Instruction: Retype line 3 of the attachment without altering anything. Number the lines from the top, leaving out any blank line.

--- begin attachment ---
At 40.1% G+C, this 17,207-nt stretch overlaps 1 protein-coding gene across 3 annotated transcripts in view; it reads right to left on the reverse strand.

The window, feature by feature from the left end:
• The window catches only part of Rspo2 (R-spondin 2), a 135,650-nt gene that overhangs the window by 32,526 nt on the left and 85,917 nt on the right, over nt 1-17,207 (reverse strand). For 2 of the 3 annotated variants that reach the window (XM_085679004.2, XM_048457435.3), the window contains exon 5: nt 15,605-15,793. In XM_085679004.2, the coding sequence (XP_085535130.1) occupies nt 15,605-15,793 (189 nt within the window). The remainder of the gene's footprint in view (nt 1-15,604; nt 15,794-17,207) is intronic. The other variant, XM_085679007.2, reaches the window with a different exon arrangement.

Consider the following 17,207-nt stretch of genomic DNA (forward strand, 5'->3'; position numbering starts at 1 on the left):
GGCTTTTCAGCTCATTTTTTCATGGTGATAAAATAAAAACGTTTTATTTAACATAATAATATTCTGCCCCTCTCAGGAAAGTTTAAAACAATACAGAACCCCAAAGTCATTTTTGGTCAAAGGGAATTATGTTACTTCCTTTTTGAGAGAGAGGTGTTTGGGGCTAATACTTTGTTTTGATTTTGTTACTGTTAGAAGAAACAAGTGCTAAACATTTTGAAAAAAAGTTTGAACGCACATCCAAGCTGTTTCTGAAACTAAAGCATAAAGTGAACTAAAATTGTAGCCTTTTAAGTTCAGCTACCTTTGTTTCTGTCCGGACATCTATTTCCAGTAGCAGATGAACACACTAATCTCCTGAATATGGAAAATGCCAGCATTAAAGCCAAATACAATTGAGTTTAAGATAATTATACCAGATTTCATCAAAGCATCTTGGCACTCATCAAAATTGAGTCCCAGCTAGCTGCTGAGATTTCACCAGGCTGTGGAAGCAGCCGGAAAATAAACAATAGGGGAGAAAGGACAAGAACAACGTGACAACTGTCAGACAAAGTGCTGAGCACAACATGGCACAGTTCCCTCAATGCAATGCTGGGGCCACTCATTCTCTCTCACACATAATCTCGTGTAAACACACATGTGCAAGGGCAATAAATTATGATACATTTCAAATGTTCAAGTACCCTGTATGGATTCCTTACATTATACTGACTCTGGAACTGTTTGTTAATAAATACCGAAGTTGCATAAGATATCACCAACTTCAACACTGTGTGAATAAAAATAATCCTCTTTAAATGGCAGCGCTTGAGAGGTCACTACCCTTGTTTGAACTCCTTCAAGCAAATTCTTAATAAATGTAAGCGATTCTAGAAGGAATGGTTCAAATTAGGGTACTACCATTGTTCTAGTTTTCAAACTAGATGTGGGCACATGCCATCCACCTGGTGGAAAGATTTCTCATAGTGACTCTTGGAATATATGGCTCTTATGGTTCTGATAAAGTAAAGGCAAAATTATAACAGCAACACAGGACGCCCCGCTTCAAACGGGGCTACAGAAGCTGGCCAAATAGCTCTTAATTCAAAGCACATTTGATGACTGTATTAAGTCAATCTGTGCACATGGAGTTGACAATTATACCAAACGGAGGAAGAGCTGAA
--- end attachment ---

• The window catches only part of Rspo2 (R-spondin 2), a 135,650-nt gene that overhangs the window by 32,526 nt on the left and 85,917 nt on the right, over nt 1-17,207 (reverse strand). For 2 of the 3 annotated variants that reach the window (XM_085679004.2, XM_048457435.3), the window contains exon 5: nt 15,605-15,793. In XM_085679004.2, the coding sequence (XP_085535130.1) occupies nt 15,605-15,793 (189 nt within the window). The remainder of the gene's footprint in view (nt 1-15,604; nt 15,794-17,207) is intronic. The other variant, XM_085679007.2, reaches the window with a different exon arrangement.